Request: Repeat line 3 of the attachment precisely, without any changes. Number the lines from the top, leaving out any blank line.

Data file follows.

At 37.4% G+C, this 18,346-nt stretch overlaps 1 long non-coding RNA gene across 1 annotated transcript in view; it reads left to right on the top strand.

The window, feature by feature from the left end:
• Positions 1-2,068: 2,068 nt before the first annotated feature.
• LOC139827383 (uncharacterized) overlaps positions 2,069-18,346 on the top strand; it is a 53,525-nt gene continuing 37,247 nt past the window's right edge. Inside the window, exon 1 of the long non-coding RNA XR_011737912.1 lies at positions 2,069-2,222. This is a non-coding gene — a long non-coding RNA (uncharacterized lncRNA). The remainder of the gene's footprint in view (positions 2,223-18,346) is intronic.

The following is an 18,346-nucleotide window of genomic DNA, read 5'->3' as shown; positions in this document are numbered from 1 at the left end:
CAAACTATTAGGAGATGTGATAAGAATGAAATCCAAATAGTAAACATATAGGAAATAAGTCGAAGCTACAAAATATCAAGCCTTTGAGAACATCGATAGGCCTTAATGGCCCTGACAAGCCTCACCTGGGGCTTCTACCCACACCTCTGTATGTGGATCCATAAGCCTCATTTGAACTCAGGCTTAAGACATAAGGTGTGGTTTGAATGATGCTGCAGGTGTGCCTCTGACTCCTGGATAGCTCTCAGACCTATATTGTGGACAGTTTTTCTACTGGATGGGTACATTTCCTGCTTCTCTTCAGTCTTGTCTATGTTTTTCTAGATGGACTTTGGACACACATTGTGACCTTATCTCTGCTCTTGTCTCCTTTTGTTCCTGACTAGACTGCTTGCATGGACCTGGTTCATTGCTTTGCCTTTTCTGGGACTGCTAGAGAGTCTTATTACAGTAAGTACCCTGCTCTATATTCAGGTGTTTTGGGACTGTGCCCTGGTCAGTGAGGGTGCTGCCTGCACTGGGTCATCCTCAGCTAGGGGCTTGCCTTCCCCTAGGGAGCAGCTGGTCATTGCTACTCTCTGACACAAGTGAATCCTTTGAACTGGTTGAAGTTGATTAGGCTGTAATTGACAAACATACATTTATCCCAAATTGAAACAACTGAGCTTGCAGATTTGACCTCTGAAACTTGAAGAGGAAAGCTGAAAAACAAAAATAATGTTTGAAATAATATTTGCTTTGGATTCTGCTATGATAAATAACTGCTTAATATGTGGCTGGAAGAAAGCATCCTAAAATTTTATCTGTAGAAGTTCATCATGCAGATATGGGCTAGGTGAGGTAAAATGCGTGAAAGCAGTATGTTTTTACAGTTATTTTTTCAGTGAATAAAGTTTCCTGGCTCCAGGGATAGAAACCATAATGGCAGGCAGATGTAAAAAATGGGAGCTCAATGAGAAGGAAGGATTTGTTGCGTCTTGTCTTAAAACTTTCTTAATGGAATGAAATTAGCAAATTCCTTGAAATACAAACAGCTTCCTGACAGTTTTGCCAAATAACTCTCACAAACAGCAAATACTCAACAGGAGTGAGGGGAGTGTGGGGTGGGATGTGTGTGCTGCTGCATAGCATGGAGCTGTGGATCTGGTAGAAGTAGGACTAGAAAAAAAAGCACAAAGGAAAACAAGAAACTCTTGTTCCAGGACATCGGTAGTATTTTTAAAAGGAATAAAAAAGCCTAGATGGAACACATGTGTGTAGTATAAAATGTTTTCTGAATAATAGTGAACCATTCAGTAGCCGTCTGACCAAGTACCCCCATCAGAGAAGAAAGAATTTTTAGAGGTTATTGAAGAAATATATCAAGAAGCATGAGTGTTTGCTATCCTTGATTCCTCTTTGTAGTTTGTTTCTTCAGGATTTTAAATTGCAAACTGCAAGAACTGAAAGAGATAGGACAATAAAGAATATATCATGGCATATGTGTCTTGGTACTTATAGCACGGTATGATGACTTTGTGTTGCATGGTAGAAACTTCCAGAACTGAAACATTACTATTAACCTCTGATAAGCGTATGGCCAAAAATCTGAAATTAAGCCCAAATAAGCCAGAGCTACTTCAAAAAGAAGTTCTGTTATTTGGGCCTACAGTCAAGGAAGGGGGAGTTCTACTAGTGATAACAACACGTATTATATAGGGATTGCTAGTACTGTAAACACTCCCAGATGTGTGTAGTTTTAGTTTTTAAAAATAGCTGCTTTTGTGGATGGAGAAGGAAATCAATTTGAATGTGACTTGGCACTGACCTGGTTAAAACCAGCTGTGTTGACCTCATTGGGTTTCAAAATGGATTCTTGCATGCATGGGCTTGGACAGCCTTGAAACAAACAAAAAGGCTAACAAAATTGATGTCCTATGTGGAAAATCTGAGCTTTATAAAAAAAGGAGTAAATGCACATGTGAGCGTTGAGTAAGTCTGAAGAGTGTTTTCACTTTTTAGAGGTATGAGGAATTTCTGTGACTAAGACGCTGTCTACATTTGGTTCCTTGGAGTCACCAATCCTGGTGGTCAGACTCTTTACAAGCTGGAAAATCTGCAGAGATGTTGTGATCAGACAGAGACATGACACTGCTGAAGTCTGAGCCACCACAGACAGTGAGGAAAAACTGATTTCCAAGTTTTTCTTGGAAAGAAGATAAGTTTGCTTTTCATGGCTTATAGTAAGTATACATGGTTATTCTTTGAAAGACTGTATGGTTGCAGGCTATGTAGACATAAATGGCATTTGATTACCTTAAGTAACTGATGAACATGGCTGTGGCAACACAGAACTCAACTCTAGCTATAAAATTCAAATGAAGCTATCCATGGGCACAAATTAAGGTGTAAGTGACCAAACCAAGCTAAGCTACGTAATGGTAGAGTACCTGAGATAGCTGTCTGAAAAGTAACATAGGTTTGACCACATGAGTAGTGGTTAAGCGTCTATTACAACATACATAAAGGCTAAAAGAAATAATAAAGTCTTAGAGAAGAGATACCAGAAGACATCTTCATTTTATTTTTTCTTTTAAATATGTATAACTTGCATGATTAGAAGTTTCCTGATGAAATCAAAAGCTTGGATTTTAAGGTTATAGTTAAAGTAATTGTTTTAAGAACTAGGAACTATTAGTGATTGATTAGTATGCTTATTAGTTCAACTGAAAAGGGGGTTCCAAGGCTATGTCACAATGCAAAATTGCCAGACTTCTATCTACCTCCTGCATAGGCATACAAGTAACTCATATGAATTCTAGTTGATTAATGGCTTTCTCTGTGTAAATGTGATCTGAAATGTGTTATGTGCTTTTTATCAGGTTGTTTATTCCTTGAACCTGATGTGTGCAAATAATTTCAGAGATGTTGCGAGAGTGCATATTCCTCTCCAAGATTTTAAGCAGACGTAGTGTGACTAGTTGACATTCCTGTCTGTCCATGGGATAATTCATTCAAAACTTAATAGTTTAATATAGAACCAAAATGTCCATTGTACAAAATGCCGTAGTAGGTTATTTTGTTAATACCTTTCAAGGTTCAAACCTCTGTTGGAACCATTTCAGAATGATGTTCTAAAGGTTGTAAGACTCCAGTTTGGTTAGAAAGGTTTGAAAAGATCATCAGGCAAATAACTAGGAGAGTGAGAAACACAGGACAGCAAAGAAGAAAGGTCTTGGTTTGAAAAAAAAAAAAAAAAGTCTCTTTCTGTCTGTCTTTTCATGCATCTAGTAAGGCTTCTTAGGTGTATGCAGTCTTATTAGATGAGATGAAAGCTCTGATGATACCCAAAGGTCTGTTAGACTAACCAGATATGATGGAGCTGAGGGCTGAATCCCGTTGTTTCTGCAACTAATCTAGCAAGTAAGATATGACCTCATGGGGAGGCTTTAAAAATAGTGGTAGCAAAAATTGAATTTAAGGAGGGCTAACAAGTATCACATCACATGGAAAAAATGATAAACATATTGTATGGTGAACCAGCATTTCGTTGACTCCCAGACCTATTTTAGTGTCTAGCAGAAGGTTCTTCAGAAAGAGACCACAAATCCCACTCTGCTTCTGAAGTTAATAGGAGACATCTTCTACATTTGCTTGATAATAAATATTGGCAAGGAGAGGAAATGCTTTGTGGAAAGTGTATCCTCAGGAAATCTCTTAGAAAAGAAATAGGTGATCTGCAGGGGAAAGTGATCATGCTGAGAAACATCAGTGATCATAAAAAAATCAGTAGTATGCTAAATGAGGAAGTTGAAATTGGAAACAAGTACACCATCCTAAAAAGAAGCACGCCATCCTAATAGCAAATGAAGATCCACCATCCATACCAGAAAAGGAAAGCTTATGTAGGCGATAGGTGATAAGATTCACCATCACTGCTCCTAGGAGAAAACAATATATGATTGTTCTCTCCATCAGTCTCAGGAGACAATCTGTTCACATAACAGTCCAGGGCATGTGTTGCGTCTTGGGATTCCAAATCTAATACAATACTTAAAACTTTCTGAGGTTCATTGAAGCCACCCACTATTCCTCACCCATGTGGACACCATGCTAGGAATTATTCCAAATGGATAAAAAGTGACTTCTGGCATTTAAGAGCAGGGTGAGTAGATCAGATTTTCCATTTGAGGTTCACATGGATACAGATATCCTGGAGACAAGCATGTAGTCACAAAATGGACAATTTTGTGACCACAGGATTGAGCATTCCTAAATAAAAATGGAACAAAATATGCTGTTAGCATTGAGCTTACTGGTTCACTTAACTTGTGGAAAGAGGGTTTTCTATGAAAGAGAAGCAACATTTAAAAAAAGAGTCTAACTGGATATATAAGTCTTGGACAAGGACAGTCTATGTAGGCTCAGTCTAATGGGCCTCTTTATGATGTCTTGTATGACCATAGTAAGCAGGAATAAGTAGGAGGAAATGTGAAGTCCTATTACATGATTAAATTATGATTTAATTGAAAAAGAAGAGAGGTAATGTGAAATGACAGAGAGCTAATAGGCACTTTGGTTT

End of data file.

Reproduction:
• Positions 1-2,068: 2,068 nt before the first annotated feature.